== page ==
- Globosity of the English language
- Why it is so widespread
- Advantages and disadvantages
The future of the English language
Every day people are surrounded by this term, when they hear it on the news, read it in the papers or talk about it themselves.
"Globalisation" is a term which may be defined in different ways. According to the website www.globalization.com "the political and economical views describe globalisation as the process of denationalization of markets, politics and legal systems, i.e. the rise of the so-called global economy. At a business level, globalisation is about companies deciding to take part in the emerging global economy and establishing themselves in foreign markets.
Beyond that, globalisation is a reality that touches our lives in ways most us never stop to think about. International trade has made us wealthier; the internet has brought a revolution to global communications, while McDonald's has managed to spread more than 25,000 outlets across 120 countries.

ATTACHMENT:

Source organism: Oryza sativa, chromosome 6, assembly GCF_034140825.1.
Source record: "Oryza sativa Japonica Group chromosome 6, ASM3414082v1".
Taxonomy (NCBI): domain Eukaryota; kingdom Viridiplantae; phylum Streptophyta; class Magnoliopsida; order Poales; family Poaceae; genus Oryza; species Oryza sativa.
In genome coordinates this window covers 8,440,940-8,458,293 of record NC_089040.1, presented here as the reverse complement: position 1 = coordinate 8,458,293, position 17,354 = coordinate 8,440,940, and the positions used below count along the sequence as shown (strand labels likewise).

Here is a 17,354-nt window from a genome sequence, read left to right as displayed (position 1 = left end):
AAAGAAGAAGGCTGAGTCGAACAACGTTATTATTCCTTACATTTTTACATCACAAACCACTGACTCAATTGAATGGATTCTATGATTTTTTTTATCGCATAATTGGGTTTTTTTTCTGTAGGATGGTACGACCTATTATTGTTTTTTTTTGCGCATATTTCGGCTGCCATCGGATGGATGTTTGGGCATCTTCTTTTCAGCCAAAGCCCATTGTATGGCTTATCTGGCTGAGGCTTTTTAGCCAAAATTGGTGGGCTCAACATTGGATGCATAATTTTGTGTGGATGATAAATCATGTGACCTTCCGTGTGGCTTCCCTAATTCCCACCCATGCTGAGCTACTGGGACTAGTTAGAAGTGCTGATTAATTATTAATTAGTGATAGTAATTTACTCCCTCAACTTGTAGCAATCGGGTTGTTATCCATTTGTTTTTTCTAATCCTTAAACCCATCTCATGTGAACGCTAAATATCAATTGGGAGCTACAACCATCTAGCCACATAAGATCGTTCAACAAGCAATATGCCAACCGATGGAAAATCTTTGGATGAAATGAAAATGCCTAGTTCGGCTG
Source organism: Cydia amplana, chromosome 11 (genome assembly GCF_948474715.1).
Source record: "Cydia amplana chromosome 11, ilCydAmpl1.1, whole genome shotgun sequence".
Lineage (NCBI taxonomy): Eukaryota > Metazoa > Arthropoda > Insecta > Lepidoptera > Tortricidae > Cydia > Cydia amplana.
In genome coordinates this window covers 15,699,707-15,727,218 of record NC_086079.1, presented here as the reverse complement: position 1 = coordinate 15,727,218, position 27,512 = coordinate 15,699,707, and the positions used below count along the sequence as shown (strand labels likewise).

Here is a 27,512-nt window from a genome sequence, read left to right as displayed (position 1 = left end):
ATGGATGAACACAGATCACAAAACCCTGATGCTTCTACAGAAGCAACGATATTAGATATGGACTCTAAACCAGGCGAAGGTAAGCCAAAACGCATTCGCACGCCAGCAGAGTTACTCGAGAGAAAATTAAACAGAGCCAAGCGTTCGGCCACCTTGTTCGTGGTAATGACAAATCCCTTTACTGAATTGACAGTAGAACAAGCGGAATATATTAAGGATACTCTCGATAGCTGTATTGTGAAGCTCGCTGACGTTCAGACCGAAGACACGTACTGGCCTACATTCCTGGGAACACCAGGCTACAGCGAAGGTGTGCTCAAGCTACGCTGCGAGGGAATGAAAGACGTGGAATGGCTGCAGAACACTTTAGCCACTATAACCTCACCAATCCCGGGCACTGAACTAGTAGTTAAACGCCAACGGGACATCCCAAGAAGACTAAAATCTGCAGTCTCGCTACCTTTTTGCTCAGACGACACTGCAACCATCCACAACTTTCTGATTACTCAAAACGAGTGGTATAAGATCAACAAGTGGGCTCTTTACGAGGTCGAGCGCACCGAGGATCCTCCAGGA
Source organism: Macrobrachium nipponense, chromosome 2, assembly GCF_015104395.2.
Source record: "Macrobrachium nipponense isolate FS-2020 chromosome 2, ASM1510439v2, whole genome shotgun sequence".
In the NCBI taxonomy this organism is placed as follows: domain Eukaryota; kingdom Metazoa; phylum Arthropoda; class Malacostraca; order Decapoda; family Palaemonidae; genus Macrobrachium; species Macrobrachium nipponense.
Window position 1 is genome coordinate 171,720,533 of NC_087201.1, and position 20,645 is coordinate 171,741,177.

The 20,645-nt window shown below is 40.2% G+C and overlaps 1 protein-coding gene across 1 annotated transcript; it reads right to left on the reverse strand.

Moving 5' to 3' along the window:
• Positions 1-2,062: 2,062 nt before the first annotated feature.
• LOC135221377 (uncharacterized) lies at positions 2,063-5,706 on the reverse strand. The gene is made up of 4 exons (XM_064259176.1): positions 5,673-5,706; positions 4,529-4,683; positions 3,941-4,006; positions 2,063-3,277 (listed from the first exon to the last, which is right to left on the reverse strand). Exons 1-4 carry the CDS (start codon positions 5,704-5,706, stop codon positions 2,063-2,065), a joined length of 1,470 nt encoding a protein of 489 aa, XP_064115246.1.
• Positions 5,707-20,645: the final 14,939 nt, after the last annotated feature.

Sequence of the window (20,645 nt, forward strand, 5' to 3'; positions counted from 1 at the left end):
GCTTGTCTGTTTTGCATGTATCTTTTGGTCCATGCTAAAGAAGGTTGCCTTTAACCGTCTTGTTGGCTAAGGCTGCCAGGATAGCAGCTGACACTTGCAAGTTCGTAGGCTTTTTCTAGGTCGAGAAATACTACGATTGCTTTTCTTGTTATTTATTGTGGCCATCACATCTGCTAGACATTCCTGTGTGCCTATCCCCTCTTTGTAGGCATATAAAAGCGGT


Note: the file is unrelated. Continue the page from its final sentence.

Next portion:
In my essay I am going to concentrate mainly on cultural globalisation, which partly refers to the complex of forces that trend toward a single world society. Among these forces are mass communications, commerce, increased ease of travel, the internet, popular culture, and the increasingly widespread use of English as an international language. To be more precise, I would like to focus on the English language.
It is predicted by David Graddol, author of The Future of English: English will be spoken by half of the world's population within 10 years. By the year 2015, two billion people are expected to start learning English and three billion will already speak it, says a British Council estimate. The report also showed that English was not the only language that is spreading, Mr Graddol...